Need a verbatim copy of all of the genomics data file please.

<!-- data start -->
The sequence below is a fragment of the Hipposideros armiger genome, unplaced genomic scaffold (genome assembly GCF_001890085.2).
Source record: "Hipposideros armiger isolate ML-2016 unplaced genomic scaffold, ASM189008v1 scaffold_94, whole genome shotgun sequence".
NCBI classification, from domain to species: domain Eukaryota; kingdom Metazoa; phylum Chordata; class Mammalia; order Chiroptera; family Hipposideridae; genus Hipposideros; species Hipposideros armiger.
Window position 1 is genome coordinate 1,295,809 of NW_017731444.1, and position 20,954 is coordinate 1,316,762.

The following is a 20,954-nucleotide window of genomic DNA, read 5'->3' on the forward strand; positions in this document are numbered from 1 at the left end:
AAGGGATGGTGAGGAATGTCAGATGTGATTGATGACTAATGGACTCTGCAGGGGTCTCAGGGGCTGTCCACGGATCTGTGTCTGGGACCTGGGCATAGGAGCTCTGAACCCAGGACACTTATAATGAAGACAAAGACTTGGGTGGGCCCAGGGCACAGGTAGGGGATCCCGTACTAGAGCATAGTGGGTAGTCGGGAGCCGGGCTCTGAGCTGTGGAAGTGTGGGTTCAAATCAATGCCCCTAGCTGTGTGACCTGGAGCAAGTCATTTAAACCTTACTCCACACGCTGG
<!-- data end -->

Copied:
The sequence below is a fragment of the Hipposideros armiger genome, unplaced genomic scaffold (genome assembly GCF_001890085.2).
Source record: "Hipposideros armiger isolate ML-2016 unplaced genomic scaffold, ASM189008v1 scaffold_94, whole genome shotgun sequence".
NCBI classification, from domain to species: domain Eukaryota; kingdom Metazoa; phylum Chordata; class Mammalia; order Chiroptera; family Hipposideridae; genus Hipposideros; species Hipposideros armiger.
Window position 1 is genome coordinate 1,295,809 of NW_017731444.1, and position 20,954 is coordinate 1,316,762.

The following is a 20,954-nucleotide window of genomic DNA, read 5'->3' on the forward strand; positions in this document are numbered from 1 at the left end:
AAGGGATGGTGAGGAATGTCAGATGTGATTGATGACTAATGGACTCTGCAGGGGTCTCAGGGGCTGTCCACGGATCTGTGTCTGGGACCTGGGCATAGGAGCTCTGAACCCAGGACACTTATAATGAAGACAAAGACTTGGGTGGGCCCAGGGCACAGGTAGGGGATCCCGTACTAGAGCATAGTGGGTAGTCGGGAGCCGGGCTCTGAGCTGTGGAAGTGTGGGTTCAAATCAATGCCCCTAGCTGTGTGACCTGGAGCAAGTCATTTAAACCTTACTCCACACGCTGG